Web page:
The Frontstretch: Graveyard Shift: That’s History! NASCAR’s Checkered (Flag) Past, One Story At a Time by Amy Henderson -- Friday February 4, 2005

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In an era where even large tracks like Darlington and Rockingham succumb to the changing economy of racing, it’s hard to imagine that they were once the big tracks. Where the Nextel Cup circuit now graces only a handful of tracks with its presence, that was not always the case. Before NASCAR’s post-1972 “Modern Era”, its top series, then called Grand National, visited dozens of tracks of all shapes and sizes, in small towns and cities alike.

Ranging from tiny dirt ovals to the Superspeedway at Darlington, the Grand National Schedule often included upwards of 60 points-paying events. Eventually even bigger tracks were added at Daytona and Talladega, but still the small tracks flourished. Many hosted local legends as well as NASCAR’s heroes of the day.

One such track was the tiny clay oval in Fonda, New York, a small upstate town on the banks of the Mohawk River that reported a population of 810 in the 200 census. The ½ mile track, which is still in existence, today features IMCA Modifieds and several feature classes. But in the 1950’s and 60’s, Fonda played host to names such as Petty (both Lee and Richard raced there), Allison (Bobby and Donnie), David Pearson, Baker (both Buck and Buddy) Junior Johnson, and the Flock brothers, among others in the four Grand National races that Fonda hosted. Richard Petty won twice at Fonda. Pearson and Johnson account for the other two races. The winner’s purse ran around $1200.

Often, local racers overshadowed racing’s biggest stars. Maybe they didn’t beat them, or even race against them, but their names were held in equal if not higher regard as their more famous colleagues. Rome, New York is located northwest of Fonda, and produced Modified legends Richie Evans and Jerry Cook, who between them won fifteen NASCAR Modified championships. In a row. They ran at Fonda, as did countless others. Four-time NASCAR Sportsman Division (now Busch Series) champion Rene Charland ended his career at Fonda. Local racer Lou “The Legend” Lazzaro raced at Fonda from the 1060’s until his death in 2000, winning 113 feature races and winning races in 30 different years at the speedway. Lazzaro certainly deserves the nickname he earned on those statistics.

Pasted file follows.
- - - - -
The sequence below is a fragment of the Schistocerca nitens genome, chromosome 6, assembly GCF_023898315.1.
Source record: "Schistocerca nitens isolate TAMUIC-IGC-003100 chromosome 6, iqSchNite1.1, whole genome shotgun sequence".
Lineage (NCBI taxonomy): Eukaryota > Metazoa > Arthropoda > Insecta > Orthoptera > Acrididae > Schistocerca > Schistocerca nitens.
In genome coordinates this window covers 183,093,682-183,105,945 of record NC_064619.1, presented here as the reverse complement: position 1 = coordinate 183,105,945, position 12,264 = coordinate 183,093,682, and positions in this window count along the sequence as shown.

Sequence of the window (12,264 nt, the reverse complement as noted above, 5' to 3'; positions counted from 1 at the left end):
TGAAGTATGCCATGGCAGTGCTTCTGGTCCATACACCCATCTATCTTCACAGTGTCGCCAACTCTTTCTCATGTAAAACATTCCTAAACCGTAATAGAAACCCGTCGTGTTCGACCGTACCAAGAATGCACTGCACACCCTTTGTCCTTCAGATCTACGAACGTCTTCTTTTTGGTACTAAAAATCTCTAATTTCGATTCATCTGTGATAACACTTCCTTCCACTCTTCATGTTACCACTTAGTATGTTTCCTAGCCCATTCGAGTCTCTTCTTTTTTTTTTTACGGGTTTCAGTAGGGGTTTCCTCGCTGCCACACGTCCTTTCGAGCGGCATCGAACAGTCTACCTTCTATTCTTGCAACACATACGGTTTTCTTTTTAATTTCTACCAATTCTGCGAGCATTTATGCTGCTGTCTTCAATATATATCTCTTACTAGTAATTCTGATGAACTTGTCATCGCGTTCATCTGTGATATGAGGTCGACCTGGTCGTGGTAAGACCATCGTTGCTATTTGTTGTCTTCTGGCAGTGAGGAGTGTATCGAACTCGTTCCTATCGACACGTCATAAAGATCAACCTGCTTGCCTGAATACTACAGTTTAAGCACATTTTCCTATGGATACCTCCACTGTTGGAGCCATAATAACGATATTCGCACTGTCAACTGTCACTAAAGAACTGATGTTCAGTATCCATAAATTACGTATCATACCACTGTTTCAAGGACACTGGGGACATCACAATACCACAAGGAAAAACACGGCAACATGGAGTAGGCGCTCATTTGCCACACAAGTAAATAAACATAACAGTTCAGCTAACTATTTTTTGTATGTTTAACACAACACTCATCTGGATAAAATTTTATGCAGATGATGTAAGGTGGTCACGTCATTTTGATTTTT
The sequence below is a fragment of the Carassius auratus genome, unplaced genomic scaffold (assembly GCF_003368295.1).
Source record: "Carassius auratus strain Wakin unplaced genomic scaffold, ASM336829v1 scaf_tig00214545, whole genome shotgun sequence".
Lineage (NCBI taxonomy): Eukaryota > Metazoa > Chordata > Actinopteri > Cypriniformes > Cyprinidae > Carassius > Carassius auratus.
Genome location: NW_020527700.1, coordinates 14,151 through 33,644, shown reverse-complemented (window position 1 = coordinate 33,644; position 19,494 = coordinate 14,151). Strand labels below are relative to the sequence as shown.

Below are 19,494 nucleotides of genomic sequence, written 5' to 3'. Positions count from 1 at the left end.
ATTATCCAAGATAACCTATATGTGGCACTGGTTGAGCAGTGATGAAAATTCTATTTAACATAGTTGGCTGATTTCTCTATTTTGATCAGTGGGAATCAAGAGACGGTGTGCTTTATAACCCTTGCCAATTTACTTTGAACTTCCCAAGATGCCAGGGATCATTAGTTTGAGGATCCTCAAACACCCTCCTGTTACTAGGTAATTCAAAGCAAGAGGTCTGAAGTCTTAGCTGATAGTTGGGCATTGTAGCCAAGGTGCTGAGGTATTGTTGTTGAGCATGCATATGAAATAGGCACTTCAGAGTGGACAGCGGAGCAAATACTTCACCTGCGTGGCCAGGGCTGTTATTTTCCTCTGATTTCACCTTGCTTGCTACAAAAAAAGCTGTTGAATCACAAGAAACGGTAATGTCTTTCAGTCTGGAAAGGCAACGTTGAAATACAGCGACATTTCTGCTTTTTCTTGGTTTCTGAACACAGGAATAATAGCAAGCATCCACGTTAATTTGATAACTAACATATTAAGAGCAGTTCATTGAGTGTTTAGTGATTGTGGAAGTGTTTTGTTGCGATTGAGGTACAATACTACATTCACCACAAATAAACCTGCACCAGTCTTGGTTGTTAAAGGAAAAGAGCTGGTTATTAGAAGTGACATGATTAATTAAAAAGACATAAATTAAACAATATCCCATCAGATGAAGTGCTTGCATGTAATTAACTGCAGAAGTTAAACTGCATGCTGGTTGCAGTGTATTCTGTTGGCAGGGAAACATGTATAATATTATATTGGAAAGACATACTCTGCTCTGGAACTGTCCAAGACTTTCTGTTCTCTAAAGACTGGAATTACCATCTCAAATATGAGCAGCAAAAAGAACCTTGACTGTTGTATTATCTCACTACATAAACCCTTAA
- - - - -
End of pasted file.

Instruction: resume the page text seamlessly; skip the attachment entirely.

One other thing about the small tracks in NASCAR’s past: without the facilities of today, officials and drivers sometimes had to improvise. Daytona’s new infield, they did not possess. One of my favorite stories about Fonda Speedway involves a messy crash and no room for the field to go under caution. NASCAR did not throw the red flag, presumably because there wasn’t enough room for that, either. Thinking on the fly, the pace car driver led the field down an access road off turn two. The thing was, the access road led into the local cemetery, where the filed wound, single-file, around the headstones of deceased locals, and back onto the track, thus avoiding the wreck. Although many of the graves had been moved when the fairgrounds on which the track is located was built in 1863, many families could not afford such an endeavor, and so their loved ones were treated to a front row seat some 100 years later. The cemetery was completely moved in 1980.

Fonda Speedway has not hosted a NASCAR Nextel Cup race since 1968. However the track, and countless others like it, continue to produce the kind of racing that is the very heart of NASCAR. Yes, that’s definitely history.

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Nate Salter
02/08/2005 02:18 PM
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I don’t know if you were aware that the first time that Nascar ever raced outside of the United States was at the dirt 1/2 mile called Stamford Park, just outside of Niagara Falls, Ontario.
The following year, and each summer until 1960 they came to the Canadian National Exhibition 1/3mile paved oval for a “Sweepstakes Division” race. It was at the CNE on July 18, 1958 that Richard Petty ran his first official NASCAR event, finishing 17th. Lee won the race and actualy put Richard in the wall because he was getting in the way as a lapped car. I was there that day and have been following Nascar from that long gone era when they drove the cars from track to track and run whut they brung.

Nate Salter

 

Contact Amy Henderson

Recent articles from Amy Henderson:

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Want to know more about Amy or see an archive of all of her articles? Check out her bio page for more information.